My mother's death blew a hole in our midst, and when the smoke cleared, nothing was familiar. It was as though I never really saw my siblings before. Always there had been our larger- than-life mother--the center of family gravity--in our line of vision, holding us together. All our dealings somehow were mediated by Mom. Like spokes in a wheel, we couldn't reach each other without in some way going through her, the hub. She was the prism through which we viewed each other and ourselves: Who was in, who was out, what Mother said or hadn't said this week, who was going to visit, who wasn't, who had met her expectations, who had fallen short.
Now we were on uncharted ground. She had been the common denominator that defined us as a family. What, literally, would we do without her? What would we have to say to one another in the breach?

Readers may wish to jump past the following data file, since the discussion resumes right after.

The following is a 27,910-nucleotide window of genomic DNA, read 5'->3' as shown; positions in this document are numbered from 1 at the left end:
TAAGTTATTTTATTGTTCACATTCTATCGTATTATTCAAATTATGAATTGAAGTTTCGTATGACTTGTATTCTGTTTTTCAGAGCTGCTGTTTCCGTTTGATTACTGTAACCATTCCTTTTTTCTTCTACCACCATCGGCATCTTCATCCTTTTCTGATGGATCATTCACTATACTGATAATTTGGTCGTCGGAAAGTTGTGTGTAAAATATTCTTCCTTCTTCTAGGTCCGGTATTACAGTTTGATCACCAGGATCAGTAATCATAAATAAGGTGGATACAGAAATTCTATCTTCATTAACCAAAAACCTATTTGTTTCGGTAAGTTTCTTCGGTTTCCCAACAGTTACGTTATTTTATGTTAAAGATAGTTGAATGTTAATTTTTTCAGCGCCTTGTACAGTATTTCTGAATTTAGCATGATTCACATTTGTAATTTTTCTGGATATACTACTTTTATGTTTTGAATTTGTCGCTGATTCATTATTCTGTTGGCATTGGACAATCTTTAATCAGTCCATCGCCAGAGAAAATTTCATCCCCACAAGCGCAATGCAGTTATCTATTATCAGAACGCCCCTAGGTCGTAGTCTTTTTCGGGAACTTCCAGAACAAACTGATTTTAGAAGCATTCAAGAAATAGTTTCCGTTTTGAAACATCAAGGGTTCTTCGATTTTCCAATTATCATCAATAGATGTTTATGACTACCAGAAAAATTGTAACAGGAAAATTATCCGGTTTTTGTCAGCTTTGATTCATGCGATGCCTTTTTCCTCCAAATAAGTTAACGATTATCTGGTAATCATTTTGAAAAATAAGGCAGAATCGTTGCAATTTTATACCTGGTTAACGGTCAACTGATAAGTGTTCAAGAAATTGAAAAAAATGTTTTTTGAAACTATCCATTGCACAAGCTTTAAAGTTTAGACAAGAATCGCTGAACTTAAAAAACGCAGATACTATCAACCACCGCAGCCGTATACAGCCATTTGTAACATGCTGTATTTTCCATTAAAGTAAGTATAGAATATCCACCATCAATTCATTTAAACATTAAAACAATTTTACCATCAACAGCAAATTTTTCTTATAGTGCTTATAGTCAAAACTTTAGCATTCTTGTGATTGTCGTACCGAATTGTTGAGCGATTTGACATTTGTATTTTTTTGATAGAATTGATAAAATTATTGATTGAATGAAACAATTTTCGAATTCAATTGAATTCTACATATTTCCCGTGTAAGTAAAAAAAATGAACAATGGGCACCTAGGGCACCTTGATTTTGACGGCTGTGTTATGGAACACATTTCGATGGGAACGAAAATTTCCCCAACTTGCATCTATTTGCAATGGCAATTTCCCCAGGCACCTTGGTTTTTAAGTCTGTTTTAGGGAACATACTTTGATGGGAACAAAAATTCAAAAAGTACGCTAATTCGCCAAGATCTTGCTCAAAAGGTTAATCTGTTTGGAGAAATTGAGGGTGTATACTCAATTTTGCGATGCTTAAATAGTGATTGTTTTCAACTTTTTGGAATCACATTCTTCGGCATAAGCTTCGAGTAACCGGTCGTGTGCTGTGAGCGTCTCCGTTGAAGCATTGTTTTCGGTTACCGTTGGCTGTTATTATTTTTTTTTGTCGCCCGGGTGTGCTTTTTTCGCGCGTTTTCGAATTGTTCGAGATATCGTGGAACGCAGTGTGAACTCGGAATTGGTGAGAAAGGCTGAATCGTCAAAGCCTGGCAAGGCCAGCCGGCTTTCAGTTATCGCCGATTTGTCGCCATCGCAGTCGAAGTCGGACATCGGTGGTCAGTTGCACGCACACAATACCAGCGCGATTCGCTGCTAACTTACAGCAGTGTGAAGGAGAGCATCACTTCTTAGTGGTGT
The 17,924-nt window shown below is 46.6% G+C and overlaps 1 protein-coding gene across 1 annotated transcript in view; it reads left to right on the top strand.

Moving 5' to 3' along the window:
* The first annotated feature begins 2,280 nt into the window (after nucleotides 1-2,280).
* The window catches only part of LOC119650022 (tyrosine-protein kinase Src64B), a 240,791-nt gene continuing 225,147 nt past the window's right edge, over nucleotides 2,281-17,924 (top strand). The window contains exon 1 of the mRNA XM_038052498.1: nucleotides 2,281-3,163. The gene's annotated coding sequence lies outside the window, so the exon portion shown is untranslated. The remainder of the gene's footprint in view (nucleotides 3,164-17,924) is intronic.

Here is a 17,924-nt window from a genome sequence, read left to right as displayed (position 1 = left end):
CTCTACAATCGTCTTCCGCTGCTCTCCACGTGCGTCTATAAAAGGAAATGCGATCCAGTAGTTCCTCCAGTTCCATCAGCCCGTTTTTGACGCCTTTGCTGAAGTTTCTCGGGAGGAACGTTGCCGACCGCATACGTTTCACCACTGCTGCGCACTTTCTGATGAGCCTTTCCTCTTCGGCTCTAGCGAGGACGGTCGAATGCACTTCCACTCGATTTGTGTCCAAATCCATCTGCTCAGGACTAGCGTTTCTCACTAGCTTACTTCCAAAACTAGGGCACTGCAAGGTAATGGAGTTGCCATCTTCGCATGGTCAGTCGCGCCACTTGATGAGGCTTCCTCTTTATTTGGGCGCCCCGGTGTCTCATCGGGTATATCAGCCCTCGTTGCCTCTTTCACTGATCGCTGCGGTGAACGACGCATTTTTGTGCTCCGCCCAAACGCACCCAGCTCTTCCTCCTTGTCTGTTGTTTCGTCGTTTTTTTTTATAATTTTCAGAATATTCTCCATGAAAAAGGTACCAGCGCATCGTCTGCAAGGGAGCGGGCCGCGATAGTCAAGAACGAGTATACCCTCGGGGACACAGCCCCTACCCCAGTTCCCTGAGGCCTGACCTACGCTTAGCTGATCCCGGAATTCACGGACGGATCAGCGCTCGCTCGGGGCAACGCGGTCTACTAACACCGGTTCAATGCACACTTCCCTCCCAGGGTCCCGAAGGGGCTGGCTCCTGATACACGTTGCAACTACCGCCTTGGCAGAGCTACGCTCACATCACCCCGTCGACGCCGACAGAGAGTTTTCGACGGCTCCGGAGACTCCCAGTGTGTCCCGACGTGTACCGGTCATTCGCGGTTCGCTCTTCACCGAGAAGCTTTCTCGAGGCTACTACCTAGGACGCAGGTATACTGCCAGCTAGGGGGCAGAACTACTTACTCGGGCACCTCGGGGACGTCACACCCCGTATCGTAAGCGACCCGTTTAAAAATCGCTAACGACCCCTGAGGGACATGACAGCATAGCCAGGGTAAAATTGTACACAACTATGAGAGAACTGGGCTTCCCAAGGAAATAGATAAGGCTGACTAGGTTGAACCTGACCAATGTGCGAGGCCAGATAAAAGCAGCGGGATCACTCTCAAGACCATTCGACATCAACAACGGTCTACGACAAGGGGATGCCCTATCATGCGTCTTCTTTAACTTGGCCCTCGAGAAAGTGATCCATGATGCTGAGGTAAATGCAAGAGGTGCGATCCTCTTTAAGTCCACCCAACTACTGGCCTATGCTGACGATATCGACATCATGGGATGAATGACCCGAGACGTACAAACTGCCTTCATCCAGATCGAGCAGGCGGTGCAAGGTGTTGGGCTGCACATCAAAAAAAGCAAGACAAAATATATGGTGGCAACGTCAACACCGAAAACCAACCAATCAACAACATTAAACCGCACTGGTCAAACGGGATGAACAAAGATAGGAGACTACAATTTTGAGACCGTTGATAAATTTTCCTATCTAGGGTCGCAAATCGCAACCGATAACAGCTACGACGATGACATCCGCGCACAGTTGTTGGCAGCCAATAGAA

In my brother's case, and to my utter astonishment, nothing. Suddenly, and without explanation, my only full sibling, who for most of our lives had relied on me for sisterly affection--I was his role model, he once said--closed the door on me and all our history together. My phone calls and letters to him went unanswered.
I cannot express how dreadful it was to realize that my mother's rancor toward me lived on in him. It was one thing to have lost my mother ages earlier; to lose my brother now was devastating. From his point of view, this rupture was, and remains, nonnegotiable.
In becoming my mother's last best child, my brother could not sustain a tandem love for me. Of her several children, it might be, in the all and all, that he was the most undone by our difficult beginnings, unable thereafter to put all the pieces back together. Or perhaps we never shared anything but blood--not enough, at all events, to allow for a real bond.